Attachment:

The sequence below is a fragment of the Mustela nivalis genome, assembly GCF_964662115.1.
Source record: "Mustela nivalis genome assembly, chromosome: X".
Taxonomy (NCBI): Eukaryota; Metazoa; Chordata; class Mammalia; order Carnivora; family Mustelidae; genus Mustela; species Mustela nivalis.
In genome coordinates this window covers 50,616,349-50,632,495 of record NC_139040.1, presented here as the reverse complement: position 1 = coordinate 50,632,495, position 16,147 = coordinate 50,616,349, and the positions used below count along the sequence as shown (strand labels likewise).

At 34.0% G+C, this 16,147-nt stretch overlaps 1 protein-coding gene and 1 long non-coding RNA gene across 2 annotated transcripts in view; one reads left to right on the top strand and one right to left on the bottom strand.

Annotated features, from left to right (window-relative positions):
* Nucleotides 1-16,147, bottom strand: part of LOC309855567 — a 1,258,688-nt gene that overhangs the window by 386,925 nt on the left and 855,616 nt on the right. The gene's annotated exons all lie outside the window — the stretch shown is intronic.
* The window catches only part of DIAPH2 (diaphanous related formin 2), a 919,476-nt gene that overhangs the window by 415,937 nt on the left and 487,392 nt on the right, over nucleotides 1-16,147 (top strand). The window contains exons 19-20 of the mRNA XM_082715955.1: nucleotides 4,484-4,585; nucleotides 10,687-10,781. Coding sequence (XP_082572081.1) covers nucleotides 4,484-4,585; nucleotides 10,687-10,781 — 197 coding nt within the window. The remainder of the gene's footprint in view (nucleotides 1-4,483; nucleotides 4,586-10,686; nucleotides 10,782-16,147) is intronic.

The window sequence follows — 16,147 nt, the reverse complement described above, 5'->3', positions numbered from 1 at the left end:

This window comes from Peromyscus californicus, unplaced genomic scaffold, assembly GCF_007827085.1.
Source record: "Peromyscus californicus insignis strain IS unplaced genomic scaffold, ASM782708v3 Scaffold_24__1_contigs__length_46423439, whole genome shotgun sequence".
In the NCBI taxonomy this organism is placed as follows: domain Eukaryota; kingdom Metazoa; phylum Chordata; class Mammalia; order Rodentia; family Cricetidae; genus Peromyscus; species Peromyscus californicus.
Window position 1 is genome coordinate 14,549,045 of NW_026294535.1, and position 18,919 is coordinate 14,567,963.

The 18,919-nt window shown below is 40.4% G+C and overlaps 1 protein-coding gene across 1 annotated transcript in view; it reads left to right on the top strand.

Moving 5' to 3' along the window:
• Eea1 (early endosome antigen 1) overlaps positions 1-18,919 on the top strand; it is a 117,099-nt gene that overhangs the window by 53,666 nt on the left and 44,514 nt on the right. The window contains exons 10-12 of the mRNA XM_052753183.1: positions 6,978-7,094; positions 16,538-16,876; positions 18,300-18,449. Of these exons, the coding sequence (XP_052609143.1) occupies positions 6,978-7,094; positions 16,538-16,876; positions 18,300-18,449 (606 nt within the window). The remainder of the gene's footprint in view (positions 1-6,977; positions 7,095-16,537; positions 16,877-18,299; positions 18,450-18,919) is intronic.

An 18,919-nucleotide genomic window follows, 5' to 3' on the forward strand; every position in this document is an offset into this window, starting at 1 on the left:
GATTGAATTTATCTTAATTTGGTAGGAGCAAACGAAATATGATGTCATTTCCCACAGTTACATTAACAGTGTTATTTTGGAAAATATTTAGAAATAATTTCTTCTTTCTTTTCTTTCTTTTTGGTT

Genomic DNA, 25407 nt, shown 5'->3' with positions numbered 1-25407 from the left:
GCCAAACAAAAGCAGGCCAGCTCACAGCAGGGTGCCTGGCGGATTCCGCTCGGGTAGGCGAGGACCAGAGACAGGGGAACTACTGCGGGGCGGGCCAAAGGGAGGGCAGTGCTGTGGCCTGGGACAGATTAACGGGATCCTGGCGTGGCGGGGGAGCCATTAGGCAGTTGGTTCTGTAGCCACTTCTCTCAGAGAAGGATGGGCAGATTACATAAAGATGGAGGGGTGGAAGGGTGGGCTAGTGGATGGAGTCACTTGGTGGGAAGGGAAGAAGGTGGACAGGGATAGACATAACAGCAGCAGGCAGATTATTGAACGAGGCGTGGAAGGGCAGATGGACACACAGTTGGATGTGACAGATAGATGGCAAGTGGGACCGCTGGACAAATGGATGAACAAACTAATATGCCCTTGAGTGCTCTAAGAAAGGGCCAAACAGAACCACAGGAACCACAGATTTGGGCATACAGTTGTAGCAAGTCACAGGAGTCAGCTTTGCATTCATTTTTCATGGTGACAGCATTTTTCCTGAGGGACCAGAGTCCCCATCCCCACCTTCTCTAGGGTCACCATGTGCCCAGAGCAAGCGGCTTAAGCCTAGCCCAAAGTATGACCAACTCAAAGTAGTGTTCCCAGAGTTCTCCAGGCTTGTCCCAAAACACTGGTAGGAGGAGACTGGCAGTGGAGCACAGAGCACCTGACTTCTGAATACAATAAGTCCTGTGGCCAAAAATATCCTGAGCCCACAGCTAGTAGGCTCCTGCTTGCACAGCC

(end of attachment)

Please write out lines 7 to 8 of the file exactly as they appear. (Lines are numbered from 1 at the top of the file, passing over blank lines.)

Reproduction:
* Nucleotides 1-16,147, bottom strand: part of LOC309855567 — a 1,258,688-nt gene that overhangs the window by 386,925 nt on the left and 855,616 nt on the right. The gene's annotated exons all lie outside the window — the stretch shown is intronic.
* The window catches only part of DIAPH2 (diaphanous related formin 2), a 919,476-nt gene that overhangs the window by 415,937 nt on the left and 487,392 nt on the right, over nucleotides 1-16,147 (top strand). The window contains exons 19-20 of the mRNA XM_082715955.1: nucleotides 4,484-4,585; nucleotides 10,687-10,781. Coding sequence (XP_082572081.1) covers nucleotides 4,484-4,585; nucleotides 10,687-10,781 — 197 coding nt within the window. The remainder of the gene's footprint in view (nucleotides 1-4,483; nucleotides 4,586-10,686; nucleotides 10,782-16,147) is intronic.